The Smashing Pumpkins

October 19, 2022


Paulino Mercenari

Created in 1988 by guitarist and frontman Billy Corgan in Chicago, IL. The Smashing Pumpkins broke through into the mainstream along the same time as Nirvana and Pearl Jam.

By this point I felt as if I had gotten my money’s worth. I was being treated to three entirely different, altogether great rock concerts in the course of one night. This time though, it transcended what the previous two had done: beyond attending a concert, I was entering an experience. For the next two hours, the black robe repping, combat boot strutting, wholly bald Billy Corgan took the audience on a journey through the entirety of The Smashing Pumpkins discography. Corgan’s signature voice carried itself through acoustic solos on songs like “We Only Come Out At Night” or even a surprising take on “Tonight, Tonight” that had the entire crowd singing along. In duality, Corgan screamed into life “Bullet With Butterfly Wings” or “Zero” which left me and many other audience members throbbing from all the headbanging. 

Going in line with the personality of the methodically mystifying, self-described “goth vampire” persona Corgan jokes about, he at one point strutted off stage to address technical concerns with whoever must have been the sound guy. Original member of the band James Iha would try to fill up the awkwardness of these moments by talking about the strange nature of Floridians and alligators. Upon Corgan’s arrival back on stage, Iha posed the question:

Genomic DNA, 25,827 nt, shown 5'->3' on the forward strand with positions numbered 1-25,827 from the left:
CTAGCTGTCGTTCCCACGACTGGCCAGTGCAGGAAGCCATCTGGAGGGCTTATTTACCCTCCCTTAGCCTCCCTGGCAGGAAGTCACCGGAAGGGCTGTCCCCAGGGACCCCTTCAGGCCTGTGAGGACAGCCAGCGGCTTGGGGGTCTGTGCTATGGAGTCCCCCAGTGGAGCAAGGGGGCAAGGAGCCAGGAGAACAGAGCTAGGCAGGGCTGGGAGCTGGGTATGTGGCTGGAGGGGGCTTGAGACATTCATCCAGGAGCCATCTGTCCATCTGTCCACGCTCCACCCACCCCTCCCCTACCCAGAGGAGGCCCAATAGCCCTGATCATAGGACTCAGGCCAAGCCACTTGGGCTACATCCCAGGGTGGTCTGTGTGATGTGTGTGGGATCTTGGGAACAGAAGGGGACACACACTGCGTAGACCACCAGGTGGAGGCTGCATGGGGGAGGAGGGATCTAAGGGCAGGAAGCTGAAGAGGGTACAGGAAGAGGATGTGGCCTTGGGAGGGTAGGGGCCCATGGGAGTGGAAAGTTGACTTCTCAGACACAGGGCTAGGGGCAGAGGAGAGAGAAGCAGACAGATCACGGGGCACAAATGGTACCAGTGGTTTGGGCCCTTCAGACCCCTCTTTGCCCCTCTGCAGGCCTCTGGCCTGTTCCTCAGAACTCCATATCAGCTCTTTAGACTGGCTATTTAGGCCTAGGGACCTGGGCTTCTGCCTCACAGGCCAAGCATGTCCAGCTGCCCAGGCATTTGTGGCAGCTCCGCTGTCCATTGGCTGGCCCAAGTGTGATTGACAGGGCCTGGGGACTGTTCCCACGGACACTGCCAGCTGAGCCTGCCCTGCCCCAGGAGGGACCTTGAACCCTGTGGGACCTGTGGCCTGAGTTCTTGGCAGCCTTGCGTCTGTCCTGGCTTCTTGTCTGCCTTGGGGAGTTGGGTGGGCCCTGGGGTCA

“What do you think about gators?” Corgan responded “I just want to rock.”

At one point The Smashing Pumpkins performed a frankensteined composition of The Talking Heads’ “Once in a Lifetime.” Corgan pumped the crowd full of excitement for what would come next by reciting the famous first existential lines. On the big screen overhead flashed grids filled in by Corgan making exaggerated monologues. Oh look… sigh, a bunch of Talking Heads. The audience waited in anticipation, and instead, received a bloated, chopped-up, drowned out track that quickly just left everyone confused over what we had just heard. This was understandably the let down of the concert. Thankfully, few other disappointments could have really been measured.

The set design complimented the tone of each song perfectly. At first, crucified scarecrows and shining spotlights were a powerful introduction for the first part of the set where equally powerful songs reigned supreme over the audience. It was almost as if The Smashing Pumpkins were solidifying their entrance through songs like “Bullet With Butterfly Wings” led by the noise of swirling, distorted guitars.

I can admit that a lot of the concerts I attend leave me questioning if I got what I paid for, if my money could have been better spent elsewhere. The “Spirits on Fire” tour is one that in retrospect, I would have happily paid ten times the amount to relive the experience. I was taken back to one of the greatest, most influential eras of rock and able to live it through ear-blasting vocals and finger-bleeding guitar solos, but also in the form of grand, soaring melodies and melancholy solos. Jane’s Addiction and The Smashing Pumpkins are getting older with each year. And last Saturday, I was granted the opportunity to see the legends come alive.

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